Oh, and if you have never read Chodorov or Out of Step, get busy on obtaining a copy. Buy here. Download the .pdf here. And click here to keep up with someone whose brain exploded long before mine.

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Anti-administration album tracks seized

"Songs by Death Cab's guitarist seized at border"

Reminds me of the scenes in "The Lives of Others" when a playwright tries to smuggle an article across the border about the high suicide rate in the workers' paradise. Homeland Security is the Stasi and we are East Germany.

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Wednesday, October 17, 2007

Way cool Book Report coming

My current reading is extremely eye-opening, even more so than Rothbard's The Betrayal of the American Right. After that epiphany, I figured it was time to see why my best-friend-I've-never-met named his blog after this particular book.

Holy guacamole! The scales are falling from my eyes, the long-hazy thoughts are crystallizing, and everything I've suspected is confirmed and verbalized and explained.

These two books have the potential to change my life. I fear that if next I finally buckle down to read a little von Mises, I'll have passed the point of no return - assuming I didn't pass that some years ago!

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Tuesday, October 16, 2007

My left foot

A postscript to my review of John Fogerty's new album, Revival:

I had the disk* in the car stereo on the way home and was lost in the same kind of feeling I had when listening to the old Creedence Clearwater Revival tunes in the car - so lost in the feeling that I picked up my left foot and only just caught myself before I ended up with both feet on the brake pedal. Back when CCR was in its heyday, of course, I drove a car with a clutch, and my foot was unconsciously reliving the experience of enjoying those tunes. That's how deeply Fogerty has recreated that sound this time around.

*Yes, kids, you can make a CD recording off a vinyl album – vinyl is DRM-free! Just another advantage to the old technology.

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Monday, October 15, 2007

A nice thought to keep in mind

This is your life, and it's ending one minute at a time.

I have never been especially drawn to the film The Fight Club – the subject matter doesn't interest me terribly, and although I know it has a bit of a cult following, it's not one of the hundred or so movies "I haven't seen yet but know someday I have to."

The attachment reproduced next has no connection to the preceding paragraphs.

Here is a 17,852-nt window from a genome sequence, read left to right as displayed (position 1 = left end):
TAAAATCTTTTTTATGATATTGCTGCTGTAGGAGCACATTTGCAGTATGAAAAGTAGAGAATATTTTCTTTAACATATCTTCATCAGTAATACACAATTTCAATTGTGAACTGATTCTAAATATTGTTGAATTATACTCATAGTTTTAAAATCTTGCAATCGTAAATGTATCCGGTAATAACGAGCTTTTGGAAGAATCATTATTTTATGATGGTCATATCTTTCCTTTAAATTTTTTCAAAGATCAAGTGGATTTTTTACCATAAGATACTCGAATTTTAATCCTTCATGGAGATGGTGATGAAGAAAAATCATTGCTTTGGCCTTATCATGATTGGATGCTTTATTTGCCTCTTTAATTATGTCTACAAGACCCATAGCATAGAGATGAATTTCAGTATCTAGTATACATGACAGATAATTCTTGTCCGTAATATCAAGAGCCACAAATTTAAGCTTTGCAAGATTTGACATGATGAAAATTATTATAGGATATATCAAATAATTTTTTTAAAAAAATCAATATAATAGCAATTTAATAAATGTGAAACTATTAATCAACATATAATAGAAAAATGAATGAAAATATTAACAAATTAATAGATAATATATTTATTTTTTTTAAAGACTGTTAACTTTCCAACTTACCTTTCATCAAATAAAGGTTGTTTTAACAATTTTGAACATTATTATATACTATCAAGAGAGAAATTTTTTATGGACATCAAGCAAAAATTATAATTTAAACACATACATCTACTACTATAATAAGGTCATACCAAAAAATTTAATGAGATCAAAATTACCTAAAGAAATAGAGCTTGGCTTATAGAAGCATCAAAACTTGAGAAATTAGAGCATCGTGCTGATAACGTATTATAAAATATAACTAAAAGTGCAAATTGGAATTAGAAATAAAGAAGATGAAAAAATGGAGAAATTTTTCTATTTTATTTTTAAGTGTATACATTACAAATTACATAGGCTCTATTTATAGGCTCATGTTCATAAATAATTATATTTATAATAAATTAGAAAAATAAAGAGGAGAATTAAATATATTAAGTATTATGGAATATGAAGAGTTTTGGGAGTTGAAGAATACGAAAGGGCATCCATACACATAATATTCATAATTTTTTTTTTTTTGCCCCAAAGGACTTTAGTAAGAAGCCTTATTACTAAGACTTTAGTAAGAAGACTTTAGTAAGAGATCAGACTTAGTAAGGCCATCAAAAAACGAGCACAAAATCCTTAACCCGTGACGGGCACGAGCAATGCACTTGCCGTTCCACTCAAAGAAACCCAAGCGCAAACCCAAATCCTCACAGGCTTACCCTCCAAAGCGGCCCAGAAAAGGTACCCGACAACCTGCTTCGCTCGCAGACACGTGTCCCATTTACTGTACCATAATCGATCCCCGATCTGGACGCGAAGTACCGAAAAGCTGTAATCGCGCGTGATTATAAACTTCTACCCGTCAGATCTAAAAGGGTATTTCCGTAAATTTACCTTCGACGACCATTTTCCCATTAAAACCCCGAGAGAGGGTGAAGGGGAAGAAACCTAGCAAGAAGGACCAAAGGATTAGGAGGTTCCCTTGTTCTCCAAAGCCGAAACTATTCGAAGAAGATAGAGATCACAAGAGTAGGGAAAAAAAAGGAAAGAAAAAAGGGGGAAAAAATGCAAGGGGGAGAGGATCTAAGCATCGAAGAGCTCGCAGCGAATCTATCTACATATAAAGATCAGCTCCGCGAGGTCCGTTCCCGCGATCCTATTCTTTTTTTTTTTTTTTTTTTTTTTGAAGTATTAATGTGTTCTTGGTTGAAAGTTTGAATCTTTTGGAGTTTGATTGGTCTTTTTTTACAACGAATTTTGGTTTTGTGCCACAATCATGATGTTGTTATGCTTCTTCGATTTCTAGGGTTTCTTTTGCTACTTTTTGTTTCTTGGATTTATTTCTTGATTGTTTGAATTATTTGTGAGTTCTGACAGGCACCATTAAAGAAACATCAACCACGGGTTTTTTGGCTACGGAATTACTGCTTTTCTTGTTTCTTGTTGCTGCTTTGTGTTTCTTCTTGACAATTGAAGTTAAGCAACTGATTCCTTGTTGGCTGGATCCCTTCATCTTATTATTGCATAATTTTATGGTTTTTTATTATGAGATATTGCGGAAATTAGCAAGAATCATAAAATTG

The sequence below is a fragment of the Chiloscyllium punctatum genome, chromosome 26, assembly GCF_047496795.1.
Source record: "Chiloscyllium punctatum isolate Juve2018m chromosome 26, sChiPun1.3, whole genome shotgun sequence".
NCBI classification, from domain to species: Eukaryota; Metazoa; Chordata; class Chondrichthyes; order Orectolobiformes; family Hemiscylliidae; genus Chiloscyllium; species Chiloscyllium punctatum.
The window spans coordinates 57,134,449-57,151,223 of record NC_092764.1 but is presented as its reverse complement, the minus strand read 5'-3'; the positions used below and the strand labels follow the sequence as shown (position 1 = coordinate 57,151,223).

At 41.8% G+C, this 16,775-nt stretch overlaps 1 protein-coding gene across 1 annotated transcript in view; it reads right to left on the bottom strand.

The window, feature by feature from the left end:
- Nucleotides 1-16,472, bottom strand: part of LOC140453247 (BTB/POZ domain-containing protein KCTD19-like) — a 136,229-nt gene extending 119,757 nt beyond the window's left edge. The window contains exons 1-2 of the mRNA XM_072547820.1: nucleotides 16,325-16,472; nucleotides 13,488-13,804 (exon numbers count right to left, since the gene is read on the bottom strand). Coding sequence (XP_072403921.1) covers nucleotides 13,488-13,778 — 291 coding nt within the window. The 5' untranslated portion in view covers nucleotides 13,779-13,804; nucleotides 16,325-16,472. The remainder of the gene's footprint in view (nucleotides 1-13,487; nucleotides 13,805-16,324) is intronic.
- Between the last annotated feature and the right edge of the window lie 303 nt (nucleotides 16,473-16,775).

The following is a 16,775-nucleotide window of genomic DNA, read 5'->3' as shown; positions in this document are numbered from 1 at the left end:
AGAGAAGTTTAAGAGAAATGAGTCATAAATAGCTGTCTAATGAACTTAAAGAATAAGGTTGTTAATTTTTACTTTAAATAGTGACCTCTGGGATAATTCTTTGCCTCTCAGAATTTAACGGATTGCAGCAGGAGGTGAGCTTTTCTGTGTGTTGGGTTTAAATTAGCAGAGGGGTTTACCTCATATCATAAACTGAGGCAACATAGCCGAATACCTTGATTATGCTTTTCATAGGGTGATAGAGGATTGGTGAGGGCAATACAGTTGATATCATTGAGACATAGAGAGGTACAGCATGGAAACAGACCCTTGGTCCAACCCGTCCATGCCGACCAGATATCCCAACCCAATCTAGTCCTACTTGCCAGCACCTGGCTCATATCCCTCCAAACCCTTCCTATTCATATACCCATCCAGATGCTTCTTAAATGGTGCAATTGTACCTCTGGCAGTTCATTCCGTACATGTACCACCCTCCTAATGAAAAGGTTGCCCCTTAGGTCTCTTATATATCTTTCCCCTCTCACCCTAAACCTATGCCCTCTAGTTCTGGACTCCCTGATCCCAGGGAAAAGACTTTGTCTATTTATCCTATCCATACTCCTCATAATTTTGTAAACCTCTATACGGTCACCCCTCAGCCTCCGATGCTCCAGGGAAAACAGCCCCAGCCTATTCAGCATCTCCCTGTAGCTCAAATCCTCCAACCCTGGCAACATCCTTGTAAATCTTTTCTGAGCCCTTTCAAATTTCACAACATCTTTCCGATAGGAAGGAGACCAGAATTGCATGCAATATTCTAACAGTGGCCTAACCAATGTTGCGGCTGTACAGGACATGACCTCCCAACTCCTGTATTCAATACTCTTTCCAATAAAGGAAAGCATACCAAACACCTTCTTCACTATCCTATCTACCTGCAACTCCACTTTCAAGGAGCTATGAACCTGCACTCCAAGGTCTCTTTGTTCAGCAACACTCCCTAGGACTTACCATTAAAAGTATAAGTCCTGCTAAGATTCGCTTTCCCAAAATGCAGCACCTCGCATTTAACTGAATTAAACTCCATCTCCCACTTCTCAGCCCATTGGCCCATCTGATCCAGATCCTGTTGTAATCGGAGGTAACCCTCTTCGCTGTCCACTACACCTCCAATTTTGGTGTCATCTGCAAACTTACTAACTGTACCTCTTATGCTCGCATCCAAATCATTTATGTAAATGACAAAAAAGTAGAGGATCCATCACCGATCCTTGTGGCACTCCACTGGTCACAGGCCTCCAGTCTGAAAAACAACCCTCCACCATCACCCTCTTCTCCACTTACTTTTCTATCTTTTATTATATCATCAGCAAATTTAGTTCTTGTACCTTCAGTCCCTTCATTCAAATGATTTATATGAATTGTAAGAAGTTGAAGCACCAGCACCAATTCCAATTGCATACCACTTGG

But now, discovering this little quote came from that flick, I have a new respect and a slight reading on the interest-o-meter. Even if it's the only two seconds worth keeping from a two-hour-plus movie, it's a profound thought.

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Sunday, October 14, 2007

Sunday morning reading

Another incident in which the protection of "intellectual property" means hiding the property so no one can see it-

"The Day the Buffy Music Died."After learning that fans of the canceled cult favorite have been, horror of horrors, demonstrating their undying love for the show by attending theatrical screenings of the Emmy-nominated musical episode "Once More, with Feeling" for the past year, 20th Century Fox's attorneys started sharpening their stakes. The studio, which owns the rights to the former WB (then UPN) dramedy red-lighted the dress-up and sing-along tour this week, canceling all future screenings ...

On another subject ...

"It's As Ridiculous As If They'd Given Goebbels One in 1938." Alexander Cockburn does a more thorough job than I did detailing Al Gore's career as a war monger.

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Saturday, October 13, 2007

Confessions of a free man

Finding that 1995 Jim Lehrer interview with Al Gore yesterday pretty much solidified a thought I've been having for some time now: Individuals who base their view of politics on strong principles are going to find themselves drifting back and forth between the "left wing" and the "right wing" depending on who's in power.

The reminder that in 1995, the Republican Senate passed a resolution to "support the troops" but oppose the Democratic administration's war policy, cinched it for me. When Democrats talk that way today about the Republican administration's war policy, GOP apologists snarl about how "you can't have it both ways," 12 years after their boys and girls talked precisely the same way.

A person who thinks the US of A has no business invading other countries to enforce its will protect its national security would be considered a right-wing Republican in 1995 and a left-wing Democrat today.

Thus you have experiences like Murray N. Rothbard had when he wrote "Confessions of a Right-Wing Liberal," seeing the ground shift underneath him as the Old Right became the New Left and vice versa. And you have Ronald Reagan's famous statement, "I didn't leave the Democratic Party ... the party left me."

As a rabid Republican apologist for much of my life, that's where I've been the last 15 years or so. The scales started falling off my eyes when I attended an appearance by Libertarian Party presidential candidate Andre Marrou in 1992, but I still was under the belief that the 1994 Republican election victory was going to make a big difference. Even in 2000, although I wasn't very impressed by Bush II, I thought a Gore win would have meant a continued erosion of individual liberty in the face of an ever-intrusive central government. It took Bush's acceleration of that erosion to complete the process of clearing my eyes.